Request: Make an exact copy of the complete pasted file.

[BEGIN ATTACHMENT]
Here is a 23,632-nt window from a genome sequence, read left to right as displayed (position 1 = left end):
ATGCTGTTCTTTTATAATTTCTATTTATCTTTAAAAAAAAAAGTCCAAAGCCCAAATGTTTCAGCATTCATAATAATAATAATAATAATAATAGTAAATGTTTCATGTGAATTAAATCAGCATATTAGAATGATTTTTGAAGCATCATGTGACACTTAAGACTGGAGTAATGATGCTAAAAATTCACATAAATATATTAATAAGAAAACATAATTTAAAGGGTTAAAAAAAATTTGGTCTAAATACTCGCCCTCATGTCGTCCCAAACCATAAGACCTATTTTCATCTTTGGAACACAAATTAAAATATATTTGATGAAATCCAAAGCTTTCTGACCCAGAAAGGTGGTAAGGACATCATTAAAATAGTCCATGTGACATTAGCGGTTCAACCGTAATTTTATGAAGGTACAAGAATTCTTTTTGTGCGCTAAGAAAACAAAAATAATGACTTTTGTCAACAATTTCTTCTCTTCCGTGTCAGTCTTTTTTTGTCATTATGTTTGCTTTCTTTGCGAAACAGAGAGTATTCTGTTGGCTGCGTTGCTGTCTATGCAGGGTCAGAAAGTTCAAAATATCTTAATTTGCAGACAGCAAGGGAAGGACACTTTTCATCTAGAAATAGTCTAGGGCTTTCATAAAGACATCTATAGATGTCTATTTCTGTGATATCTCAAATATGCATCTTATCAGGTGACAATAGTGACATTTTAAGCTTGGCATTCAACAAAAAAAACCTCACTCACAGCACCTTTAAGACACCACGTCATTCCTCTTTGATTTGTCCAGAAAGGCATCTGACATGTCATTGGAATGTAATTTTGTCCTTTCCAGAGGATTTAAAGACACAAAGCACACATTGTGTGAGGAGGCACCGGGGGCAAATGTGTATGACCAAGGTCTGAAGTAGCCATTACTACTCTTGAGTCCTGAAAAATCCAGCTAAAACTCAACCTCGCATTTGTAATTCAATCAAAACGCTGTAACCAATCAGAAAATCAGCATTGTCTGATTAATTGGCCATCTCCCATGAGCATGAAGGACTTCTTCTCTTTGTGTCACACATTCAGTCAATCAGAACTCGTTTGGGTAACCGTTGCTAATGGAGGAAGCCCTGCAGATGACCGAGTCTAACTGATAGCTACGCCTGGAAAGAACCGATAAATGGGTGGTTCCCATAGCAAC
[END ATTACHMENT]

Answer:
Here is a 23,632-nt window from a genome sequence, read left to right as displayed (position 1 = left end):
ATGCTGTTCTTTTATAATTTCTATTTATCTTTAAAAAAAAAAGTCCAAAGCCCAAATGTTTCAGCATTCATAATAATAATAATAATAATAATAGTAAATGTTTCATGTGAATTAAATCAGCATATTAGAATGATTTTTGAAGCATCATGTGACACTTAAGACTGGAGTAATGATGCTAAAAATTCACATAAATATATTAATAAGAAAACATAATTTAAAGGGTTAAAAAAAATTTGGTCTAAATACTCGCCCTCATGTCGTCCCAAACCATAAGACCTATTTTCATCTTTGGAACACAAATTAAAATATATTTGATGAAATCCAAAGCTTTCTGACCCAGAAAGGTGGTAAGGACATCATTAAAATAGTCCATGTGACATTAGCGGTTCAACCGTAATTTTATGAAGGTACAAGAATTCTTTTTGTGCGCTAAGAAAACAAAAATAATGACTTTTGTCAACAATTTCTTCTCTTCCGTGTCAGTCTTTTTTTGTCATTATGTTTGCTTTCTTTGCGAAACAGAGAGTATTCTGTTGGCTGCGTTGCTGTCTATGCAGGGTCAGAAAGTTCAAAATATCTTAATTTGCAGACAGCAAGGGAAGGACACTTTTCATCTAGAAATAGTCTAGGGCTTTCATAAAGACATCTATAGATGTCTATTTCTGTGATATCTCAAATATGCATCTTATCAGGTGACAATAGTGACATTTTAAGCTTGGCATTCAACAAAAAAAACCTCACTCACAGCACCTTTAAGACACCACGTCATTCCTCTTTGATTTGTCCAGAAAGGCATCTGACATGTCATTGGAATGTAATTTTGTCCTTTCCAGAGGATTTAAAGACACAAAGCACACATTGTGTGAGGAGGCACCGGGGGCAAATGTGTATGACCAAGGTCTGAAGTAGCCATTACTACTCTTGAGTCCTGAAAAATCCAGCTAAAACTCAACCTCGCATTTGTAATTCAATCAAAACGCTGTAACCAATCAGAAAATCAGCATTGTCTGATTAATTGGCCATCTCCCATGAGCATGAAGGACTTCTTCTCTTTGTGTCACACATTCAGTCAATCAGAACTCGTTTGGGTAACCGTTGCTAATGGAGGAAGCCCTGCAGATGACCGAGTCTAACTGATAGCTACGCCTGGAAAGAACCGATAAATGGGTGGTTCCCATAGCAAC